Here’s an interesting piece about Carson Wentz, the Eagles’ quarterback, who came out of North Dakota State. The Eagles were particularly enamored with the system Wentz played in at NDS.
The ultimate prospect in Childress’ eyes is a quarterback that ran some spread concepts in college that can be incorporated into the offense for whatever NFL team he plays for.
The NFL game has become much different from college football because of the way the offense gets into a huddle and has a play called. In college, many of these quarterbacks are playing fast break style football without a huddle and calling plays with hand signals.
While it may seem sexy at the college level, this kind of football can hurt a prospect’s adjustment to the NFL.
“[College spread quarterbacks] never had to say ‘red switch right closed end right split z halfback flat’ — they don’t know who to talk to when and when to take a breath,” Childress said. “You don’t realize how big a problem the center-quarterback exchange is until the ball is rolling on the ground at practice and you’re saying ‘Oh my God.’”
Carson Wentz is the rare prospect that was able to make adjustments at the line of scrimmage, call actual plays in the huddle and execute some spread concepts. Childress mentioned Wentz as one of the prospects that will benefit from running a scheme in college that blended spread and pro-style concepts.
I’m not so much interested in Wentz per se as I am in whether the real difference these days in what goes into calling a college offense a spread or a pro-style attack is the type of responsibility placed on the quarterback’s shoulders.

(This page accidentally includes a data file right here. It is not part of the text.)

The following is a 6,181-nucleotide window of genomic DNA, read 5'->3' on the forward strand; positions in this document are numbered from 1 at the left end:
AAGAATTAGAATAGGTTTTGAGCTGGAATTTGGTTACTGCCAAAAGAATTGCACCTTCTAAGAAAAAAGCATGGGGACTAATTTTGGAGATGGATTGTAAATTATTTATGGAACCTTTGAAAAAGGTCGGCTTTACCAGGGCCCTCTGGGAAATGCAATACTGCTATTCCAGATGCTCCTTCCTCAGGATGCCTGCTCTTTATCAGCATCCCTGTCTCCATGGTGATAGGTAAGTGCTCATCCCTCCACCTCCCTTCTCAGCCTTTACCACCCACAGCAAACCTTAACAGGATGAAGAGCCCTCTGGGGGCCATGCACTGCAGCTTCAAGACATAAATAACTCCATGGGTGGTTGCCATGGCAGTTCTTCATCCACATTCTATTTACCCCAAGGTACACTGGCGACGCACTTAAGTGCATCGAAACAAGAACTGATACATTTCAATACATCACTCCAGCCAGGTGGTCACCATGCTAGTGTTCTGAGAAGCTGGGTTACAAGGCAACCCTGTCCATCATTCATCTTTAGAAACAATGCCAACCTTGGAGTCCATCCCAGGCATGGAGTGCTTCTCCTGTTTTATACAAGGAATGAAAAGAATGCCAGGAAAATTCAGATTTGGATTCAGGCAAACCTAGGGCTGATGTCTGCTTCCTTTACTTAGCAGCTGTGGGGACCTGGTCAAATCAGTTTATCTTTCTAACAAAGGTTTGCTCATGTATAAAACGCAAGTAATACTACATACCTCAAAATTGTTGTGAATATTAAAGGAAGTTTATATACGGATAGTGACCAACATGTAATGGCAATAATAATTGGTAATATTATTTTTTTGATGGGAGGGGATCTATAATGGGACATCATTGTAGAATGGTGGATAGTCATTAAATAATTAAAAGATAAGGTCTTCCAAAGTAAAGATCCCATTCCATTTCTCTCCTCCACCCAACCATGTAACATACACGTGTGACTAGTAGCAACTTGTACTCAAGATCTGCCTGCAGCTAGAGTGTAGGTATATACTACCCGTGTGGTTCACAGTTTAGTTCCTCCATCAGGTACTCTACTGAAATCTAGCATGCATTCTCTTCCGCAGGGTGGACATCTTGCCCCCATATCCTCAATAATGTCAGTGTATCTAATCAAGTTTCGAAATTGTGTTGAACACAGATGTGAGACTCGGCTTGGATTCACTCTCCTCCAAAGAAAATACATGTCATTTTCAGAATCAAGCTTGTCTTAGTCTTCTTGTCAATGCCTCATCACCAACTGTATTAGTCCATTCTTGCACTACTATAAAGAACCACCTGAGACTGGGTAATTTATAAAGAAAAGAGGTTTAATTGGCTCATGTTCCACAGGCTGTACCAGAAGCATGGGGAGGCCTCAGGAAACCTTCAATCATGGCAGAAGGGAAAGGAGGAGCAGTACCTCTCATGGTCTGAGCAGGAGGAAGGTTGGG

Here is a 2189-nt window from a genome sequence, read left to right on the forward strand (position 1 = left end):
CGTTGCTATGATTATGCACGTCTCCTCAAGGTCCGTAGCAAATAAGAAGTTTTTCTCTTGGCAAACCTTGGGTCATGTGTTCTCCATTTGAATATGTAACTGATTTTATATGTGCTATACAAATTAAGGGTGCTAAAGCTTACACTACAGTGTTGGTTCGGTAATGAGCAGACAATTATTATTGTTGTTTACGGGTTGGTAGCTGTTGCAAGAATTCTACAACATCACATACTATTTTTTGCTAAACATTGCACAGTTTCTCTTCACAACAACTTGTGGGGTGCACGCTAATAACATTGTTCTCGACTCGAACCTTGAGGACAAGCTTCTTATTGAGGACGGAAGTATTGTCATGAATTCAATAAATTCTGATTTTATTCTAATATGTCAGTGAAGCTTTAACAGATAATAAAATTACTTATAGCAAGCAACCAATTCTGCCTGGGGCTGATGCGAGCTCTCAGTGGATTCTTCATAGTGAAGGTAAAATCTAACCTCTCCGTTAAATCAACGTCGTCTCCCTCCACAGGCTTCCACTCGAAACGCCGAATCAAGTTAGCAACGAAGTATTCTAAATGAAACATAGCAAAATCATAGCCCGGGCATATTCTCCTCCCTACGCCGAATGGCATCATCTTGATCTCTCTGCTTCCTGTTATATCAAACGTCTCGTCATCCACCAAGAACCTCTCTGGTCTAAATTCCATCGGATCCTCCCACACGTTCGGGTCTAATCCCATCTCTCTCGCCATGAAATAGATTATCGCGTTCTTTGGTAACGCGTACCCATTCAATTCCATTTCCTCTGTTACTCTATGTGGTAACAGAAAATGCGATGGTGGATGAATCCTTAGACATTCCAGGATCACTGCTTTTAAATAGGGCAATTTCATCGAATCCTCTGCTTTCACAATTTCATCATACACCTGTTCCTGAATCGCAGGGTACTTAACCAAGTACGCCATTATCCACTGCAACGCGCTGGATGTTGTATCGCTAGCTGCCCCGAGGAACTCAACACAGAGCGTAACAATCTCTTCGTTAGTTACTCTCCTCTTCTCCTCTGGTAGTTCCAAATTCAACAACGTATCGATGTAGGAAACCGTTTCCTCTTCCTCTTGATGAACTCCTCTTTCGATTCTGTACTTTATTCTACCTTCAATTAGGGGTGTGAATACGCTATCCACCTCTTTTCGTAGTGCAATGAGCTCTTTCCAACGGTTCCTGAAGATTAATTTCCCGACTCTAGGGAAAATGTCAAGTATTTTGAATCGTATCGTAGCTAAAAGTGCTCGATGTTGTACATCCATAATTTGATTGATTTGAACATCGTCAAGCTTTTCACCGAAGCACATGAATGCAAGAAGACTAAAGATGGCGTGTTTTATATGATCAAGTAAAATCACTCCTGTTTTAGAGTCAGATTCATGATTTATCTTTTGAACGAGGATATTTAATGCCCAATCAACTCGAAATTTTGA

Listen to what Wentz says about this.
While many knock Wentz’s college playing days because North Dakota State is an FCS school, his scheme there actually gave him an advantage over others. Wentz pointed out how his time in college will help him make the jump to the NFL.
“You know, it helped me tremendously,” Wentz said at his introductory press conference in April. “I think the transition for me will be a lot smoother than most would think and than [it might be for] most other prospects.
“At North Dakota State, I was in charge of a lot of things at the line of scrimmage, a lot of play-action pass; I was in charge of the audibles, run game checks, you name it. I think that helped me tremendously, set me up for an easier, smoother transition.”
I don’t know about you, but to me that sounds a lot like comments we heard from players such as Matt Stafford when he transitioned from Georgia to the NFL. Maybe the spread ain’t nothing but a state of mind. If so, how does that translate on the recruiting trail when you’re chasing quarterbacks who have dreams of playing on Sundays?
10 responses to ““… a pro-style concept that hints at where the sport is going.””
The spread is run to the line with a basic play called – zone read or an RPO – then look over to the sideline as five people hold up cards that mean nothing and something at the same time. The QB has one or two reads and then is told to make a play with his feet.
You’re right … a pro style offense is one that puts a lot of responsibility on the QB to call the play, get people into the right spot, make the checks and audibles, and execute.
Ah yes, the old Cam Newton-John Gruden interview, call a play Cam. And Cam says: Ah, you putting me on the spot coach. We go to line look to the sideline and see 36 and that’s a play.